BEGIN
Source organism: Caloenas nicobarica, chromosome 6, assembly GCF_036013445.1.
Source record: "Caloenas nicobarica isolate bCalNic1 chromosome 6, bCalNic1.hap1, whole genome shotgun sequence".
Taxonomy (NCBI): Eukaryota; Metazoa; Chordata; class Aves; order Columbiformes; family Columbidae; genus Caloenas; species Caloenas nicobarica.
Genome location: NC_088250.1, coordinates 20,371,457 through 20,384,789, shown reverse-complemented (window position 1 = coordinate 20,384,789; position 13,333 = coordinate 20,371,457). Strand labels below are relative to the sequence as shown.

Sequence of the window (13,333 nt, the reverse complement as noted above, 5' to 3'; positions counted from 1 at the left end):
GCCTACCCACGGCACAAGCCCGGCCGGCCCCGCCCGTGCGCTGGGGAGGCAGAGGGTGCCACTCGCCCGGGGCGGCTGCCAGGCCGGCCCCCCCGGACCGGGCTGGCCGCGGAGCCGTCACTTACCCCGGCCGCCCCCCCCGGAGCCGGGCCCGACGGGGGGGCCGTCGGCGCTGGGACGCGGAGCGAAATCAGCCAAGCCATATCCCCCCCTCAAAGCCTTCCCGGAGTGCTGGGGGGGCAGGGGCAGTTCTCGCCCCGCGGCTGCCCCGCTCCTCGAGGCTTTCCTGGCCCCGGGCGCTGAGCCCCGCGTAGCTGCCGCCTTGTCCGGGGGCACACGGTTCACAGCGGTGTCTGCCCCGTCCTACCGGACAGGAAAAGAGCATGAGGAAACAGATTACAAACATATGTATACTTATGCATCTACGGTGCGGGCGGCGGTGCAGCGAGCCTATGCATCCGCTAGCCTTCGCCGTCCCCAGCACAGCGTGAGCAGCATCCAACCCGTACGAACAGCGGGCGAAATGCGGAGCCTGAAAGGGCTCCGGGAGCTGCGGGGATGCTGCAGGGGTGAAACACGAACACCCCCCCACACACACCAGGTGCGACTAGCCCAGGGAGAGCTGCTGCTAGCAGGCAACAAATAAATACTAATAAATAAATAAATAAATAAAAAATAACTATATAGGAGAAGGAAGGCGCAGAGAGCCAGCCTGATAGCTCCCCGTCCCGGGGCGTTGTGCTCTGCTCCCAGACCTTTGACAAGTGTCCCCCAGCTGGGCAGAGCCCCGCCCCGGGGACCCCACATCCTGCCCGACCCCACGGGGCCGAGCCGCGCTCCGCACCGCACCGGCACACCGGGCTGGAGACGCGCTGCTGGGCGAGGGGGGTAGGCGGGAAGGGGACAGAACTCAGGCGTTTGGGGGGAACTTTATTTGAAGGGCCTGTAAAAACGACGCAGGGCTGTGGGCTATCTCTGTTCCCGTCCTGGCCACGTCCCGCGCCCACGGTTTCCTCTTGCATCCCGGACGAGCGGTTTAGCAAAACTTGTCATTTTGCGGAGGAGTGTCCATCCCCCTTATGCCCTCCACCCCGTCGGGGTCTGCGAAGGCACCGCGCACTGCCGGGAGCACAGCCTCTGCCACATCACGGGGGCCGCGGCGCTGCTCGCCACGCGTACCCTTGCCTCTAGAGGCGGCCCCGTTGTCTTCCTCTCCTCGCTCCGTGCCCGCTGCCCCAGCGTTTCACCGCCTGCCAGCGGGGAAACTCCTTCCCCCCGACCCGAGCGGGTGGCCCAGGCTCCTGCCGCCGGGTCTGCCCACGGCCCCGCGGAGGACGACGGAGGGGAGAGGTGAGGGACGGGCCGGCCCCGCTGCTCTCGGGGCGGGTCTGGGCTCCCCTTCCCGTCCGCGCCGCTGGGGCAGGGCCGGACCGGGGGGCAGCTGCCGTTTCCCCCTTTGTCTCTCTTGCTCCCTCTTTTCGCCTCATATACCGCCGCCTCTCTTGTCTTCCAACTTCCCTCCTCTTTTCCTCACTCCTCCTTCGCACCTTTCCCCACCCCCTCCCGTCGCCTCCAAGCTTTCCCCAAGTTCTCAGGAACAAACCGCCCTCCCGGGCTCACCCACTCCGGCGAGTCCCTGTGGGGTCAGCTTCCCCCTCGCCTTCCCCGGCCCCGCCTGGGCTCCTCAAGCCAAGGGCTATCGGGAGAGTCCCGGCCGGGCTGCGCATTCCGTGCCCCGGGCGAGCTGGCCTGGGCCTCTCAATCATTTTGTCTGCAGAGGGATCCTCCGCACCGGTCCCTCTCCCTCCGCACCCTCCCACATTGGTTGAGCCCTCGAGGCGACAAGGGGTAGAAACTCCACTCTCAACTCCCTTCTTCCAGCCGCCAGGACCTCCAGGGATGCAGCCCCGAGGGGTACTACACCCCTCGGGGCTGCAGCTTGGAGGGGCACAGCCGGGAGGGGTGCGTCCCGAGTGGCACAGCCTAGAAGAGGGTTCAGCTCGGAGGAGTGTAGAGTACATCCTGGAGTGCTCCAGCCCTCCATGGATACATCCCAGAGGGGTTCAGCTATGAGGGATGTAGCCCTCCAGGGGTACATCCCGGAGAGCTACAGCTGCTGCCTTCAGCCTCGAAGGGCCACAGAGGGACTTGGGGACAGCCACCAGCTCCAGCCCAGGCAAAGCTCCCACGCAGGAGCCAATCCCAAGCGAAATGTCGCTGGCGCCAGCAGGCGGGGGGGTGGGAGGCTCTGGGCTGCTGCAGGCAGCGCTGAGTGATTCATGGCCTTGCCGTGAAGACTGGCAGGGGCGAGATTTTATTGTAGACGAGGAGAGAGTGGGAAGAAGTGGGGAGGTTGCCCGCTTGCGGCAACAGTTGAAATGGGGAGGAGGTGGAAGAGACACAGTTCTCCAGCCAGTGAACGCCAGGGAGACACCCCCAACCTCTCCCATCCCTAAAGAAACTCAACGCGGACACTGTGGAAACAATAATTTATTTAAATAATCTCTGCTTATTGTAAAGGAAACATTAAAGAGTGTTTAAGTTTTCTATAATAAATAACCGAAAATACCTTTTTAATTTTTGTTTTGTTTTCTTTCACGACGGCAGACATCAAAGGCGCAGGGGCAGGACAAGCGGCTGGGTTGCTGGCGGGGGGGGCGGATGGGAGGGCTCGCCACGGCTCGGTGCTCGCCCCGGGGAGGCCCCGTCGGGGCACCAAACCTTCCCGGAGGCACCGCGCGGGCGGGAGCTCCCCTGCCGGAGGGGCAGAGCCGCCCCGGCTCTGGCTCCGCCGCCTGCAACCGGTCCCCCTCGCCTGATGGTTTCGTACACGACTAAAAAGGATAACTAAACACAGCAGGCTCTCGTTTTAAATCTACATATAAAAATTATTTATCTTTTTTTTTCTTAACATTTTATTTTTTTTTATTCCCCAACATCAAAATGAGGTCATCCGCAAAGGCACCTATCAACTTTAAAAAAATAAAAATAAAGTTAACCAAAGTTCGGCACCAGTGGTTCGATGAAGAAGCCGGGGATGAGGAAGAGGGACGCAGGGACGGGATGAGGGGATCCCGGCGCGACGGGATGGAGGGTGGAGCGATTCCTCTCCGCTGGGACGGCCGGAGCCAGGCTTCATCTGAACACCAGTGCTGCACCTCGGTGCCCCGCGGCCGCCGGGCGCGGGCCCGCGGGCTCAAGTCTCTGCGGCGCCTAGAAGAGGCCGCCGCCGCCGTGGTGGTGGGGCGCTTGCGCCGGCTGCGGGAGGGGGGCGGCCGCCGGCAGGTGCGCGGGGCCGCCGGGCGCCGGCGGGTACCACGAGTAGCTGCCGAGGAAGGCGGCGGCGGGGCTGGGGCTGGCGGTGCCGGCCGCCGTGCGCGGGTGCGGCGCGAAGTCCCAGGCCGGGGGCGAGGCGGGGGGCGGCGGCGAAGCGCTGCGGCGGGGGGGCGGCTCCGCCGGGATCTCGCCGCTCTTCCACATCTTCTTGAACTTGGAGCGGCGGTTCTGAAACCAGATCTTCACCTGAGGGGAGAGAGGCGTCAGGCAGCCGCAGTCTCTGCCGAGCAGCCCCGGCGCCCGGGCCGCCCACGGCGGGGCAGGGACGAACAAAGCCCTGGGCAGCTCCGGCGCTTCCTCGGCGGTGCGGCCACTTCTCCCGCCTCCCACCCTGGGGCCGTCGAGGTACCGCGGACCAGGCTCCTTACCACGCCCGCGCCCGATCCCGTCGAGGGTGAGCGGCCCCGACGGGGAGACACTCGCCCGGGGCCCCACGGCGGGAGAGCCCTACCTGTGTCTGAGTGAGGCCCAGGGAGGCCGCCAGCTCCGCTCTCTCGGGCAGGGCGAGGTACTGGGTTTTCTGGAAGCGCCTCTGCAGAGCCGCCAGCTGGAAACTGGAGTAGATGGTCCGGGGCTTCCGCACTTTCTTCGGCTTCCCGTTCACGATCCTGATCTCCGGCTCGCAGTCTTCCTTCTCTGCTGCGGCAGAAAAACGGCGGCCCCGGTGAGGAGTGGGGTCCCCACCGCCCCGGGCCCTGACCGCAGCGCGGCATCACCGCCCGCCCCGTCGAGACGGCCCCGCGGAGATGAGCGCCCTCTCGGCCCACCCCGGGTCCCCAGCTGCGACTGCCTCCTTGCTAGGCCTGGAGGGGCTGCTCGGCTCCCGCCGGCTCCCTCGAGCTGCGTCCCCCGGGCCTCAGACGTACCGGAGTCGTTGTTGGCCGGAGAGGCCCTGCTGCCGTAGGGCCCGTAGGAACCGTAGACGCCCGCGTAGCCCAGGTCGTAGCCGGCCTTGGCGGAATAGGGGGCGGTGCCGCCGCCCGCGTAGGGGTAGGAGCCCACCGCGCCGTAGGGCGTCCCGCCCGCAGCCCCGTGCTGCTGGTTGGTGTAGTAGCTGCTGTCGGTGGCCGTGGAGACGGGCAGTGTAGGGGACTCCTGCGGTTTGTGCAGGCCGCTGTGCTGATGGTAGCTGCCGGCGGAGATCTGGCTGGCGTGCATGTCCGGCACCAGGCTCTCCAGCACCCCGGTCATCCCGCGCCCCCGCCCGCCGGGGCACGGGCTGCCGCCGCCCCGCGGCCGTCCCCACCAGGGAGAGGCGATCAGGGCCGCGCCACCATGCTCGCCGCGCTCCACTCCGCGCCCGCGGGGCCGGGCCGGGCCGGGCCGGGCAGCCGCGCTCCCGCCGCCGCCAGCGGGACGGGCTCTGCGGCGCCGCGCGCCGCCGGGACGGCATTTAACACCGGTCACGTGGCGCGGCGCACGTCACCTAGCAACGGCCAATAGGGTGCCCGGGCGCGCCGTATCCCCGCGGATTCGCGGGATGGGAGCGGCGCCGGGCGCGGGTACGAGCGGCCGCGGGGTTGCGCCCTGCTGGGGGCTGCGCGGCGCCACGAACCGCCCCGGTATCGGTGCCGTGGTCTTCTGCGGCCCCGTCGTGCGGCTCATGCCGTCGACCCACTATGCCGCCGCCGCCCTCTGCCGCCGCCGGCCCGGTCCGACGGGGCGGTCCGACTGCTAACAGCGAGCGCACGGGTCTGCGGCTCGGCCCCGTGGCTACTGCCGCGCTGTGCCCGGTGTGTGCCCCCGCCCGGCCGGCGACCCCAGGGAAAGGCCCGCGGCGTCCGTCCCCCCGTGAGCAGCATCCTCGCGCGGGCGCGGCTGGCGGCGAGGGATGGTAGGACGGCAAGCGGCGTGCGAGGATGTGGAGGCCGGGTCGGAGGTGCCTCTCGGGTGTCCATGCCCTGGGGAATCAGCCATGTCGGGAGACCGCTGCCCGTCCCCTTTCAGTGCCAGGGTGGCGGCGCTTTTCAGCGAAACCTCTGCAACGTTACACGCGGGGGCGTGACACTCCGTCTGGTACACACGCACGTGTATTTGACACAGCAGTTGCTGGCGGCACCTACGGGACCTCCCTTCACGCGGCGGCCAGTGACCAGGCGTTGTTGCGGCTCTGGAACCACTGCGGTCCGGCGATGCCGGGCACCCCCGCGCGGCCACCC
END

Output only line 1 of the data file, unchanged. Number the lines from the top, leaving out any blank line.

Source organism: Caloenas nicobarica, chromosome 6, assembly GCF_036013445.1.